A fairytale about a young boy who runs away from home to live with a (very surprised) troll, a princess cursed with being able to read people's thoughts, several bouncy dogs, and an evil queen with a pet ferret. Jean Ferris' middle school novel Once Upon a Marigold: Part Comedy, Part Love Story, Part Everything-But-the-Kitchen-Sink really ought to be the sort of book I love. Unfortunately, somewhere between the concept and the writing, the author lost me.
I suppose I was expecting more from Once Upon a Marigold because I've read such great things about Ferris' Love Among the Walnuts, Or How I Saved My Family from Being Poisoned (recommended by ALA and nominated for a National Book Award).
But back to Once Upon a Marigold... Ferris is half poking fun at fairytales and half over-earnest. On the one hand, there are tongue-in-cheek subplots, such as Edric's attempt to crack the Tooth Fairy's monopoly of the tooth market. And Edric's mangled metaphors ("He'd buttered his bread, and now he had to lie in it") never fail to trigger smiles.
On the other hand, despite Ferris' obvious writing skills, her prose often needs tightening. There are too many scenes where characters tell and then retell each other information the reader already knows and too many characters' responses that are based on the needs of the plot rather than believable human reactions. I also wish more had been made of Marigold's curse--this interesting idea was merely incidental to the plot. The protagonists, Christian and Marigold, are highly likable, but sound so cheesy at times that I have to wince. I expect love and marriage to be somewhat simplified in books for middle-schoolers. But I know this can be presented better:
Compare Ferris' passage above to another confession of love in another popular middle school fantasy, Ella Enchanted by Gail Carson Levine:
"If my Marigold vouches for you, that's good enough for me. But you'll have to stay here just a little longer."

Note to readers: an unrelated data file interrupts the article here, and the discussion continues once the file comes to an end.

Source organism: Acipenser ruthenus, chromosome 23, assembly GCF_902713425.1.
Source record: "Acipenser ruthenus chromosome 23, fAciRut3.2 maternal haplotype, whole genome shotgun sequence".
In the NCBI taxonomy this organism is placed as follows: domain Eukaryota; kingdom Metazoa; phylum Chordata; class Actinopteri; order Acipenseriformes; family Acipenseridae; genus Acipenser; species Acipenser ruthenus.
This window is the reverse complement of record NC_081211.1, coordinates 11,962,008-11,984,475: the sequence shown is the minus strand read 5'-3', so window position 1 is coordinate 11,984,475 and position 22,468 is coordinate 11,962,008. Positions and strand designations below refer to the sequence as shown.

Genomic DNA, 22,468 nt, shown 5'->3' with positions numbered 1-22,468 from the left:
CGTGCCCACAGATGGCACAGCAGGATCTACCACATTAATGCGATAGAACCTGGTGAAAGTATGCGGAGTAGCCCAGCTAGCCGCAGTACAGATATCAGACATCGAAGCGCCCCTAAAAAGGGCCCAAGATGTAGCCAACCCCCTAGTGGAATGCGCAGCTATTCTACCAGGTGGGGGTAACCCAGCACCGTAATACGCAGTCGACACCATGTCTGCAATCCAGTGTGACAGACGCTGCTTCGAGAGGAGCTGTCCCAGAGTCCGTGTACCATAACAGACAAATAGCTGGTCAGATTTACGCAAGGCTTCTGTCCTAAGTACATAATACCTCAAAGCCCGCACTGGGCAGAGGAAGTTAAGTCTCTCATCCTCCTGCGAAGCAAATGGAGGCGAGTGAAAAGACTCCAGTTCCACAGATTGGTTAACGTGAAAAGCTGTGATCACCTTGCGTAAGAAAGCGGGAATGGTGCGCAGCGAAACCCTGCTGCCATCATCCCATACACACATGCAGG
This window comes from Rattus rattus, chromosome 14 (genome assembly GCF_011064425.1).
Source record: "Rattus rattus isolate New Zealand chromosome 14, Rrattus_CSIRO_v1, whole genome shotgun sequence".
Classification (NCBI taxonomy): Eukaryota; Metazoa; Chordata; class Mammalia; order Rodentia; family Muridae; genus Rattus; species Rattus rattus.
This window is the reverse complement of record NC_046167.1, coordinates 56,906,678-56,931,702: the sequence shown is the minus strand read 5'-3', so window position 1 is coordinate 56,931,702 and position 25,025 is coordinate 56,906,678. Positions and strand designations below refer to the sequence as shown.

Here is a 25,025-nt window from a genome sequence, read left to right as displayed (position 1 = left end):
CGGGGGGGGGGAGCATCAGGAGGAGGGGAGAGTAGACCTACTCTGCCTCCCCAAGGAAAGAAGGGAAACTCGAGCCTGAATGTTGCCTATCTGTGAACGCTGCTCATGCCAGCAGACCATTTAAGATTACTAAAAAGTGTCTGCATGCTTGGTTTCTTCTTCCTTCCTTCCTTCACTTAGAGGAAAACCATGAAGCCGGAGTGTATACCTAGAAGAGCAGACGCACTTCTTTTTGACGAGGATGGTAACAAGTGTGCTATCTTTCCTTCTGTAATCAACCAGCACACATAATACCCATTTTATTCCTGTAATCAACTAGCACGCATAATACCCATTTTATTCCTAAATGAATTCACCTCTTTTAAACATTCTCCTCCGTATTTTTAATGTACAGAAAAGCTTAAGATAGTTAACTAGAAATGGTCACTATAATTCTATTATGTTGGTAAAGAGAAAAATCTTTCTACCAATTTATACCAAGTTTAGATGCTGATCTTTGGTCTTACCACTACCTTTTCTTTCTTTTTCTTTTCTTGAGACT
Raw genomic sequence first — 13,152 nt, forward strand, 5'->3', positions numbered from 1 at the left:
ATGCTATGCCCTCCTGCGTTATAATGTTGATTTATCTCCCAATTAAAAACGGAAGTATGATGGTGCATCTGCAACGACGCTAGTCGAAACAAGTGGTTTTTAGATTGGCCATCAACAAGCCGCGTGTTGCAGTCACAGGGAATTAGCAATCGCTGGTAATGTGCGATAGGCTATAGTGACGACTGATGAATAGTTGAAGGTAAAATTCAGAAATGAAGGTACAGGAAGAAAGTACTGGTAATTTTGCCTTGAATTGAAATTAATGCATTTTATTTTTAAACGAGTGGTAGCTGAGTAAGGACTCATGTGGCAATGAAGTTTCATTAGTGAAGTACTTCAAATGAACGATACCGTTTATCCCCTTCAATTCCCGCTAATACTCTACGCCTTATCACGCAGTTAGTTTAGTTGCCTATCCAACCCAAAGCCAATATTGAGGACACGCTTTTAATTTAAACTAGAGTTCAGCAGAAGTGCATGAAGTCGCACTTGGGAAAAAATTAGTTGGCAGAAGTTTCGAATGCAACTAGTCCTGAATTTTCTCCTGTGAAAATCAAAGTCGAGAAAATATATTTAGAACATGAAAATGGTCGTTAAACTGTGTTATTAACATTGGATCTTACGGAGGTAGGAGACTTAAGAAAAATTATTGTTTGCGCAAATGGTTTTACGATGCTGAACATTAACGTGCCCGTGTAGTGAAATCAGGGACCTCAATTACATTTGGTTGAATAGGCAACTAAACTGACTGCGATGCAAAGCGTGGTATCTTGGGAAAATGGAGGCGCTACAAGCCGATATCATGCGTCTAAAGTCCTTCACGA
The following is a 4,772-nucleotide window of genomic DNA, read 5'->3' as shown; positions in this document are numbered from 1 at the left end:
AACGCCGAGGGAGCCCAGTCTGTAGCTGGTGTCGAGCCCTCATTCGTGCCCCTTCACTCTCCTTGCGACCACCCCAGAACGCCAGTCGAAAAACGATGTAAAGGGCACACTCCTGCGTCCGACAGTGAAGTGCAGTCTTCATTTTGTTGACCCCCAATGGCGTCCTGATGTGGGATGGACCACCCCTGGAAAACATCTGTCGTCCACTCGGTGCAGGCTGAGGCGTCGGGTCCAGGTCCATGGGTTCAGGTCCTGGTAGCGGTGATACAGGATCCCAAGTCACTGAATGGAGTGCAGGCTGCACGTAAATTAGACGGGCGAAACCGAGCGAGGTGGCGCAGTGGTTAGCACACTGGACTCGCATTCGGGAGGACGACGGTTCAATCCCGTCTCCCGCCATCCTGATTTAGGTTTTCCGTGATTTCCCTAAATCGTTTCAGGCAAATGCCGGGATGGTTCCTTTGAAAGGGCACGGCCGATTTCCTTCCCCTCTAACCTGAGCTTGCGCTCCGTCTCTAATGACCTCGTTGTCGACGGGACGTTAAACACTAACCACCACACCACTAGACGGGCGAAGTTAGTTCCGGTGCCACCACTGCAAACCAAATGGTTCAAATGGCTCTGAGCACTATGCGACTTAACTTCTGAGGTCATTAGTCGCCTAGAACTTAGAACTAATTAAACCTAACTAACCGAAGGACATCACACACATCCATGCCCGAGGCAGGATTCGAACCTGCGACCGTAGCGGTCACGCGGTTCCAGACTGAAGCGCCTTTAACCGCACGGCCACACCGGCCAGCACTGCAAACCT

"No, Papa," Marigold insisted, holding on to the bars of Christian's cell. "They have to get out now."
Christian reached through the bars to run his fingers along the smooth curve of her cheek. "It's all right. I'll be waiting for you. Don't forget me."
"Never," she said.
Oh my, thought Ed and Swithbert simultaneously.
Still a little silly, yes, but a more believable, love-induced silly.
Impatience is not usually my weakness. But your letters torment me. They make me long to saddle my horse and ride to Frell, where I would make you explain yourself. They are playful, interesting, thoughtful, and (occasionally) serious. I'm overjoyed to recieve them, yet they bring misery[...].
You like me. You wouldn't waste time or paper on a being you didn't like. But I think I've loved you since we met at your mother's funeral. I want to be with you forever and beyond, but you write that you are too young to marry or too old to marry or too short or too hungry--until I crumple your letters up in despair, only to smooth them out again for a twelfth reading, hunting for hidden meanings.
Most of the reviews online were glowing, and most were by middle-schoolers, whose judgements of this book matter a great deal more than mine. While overwhelmingly positive, several reviews complained about Once Upon a Marigold's slapdash ending. Beyond the surprise of sudden conclusions to previously stretched-out senarios, what startled me was Ferris' cliffhanger ending. The unsatisfying last lines are obviously a lead-in to Ferris' sequel Twice Upon a Marigold, but while I still plan to look for Ferris' Love Among the Walnuts, I think I'll skip Once Upon a Marigold, Part Deux.
Note: Book cover image from Norwalk Middle School Library.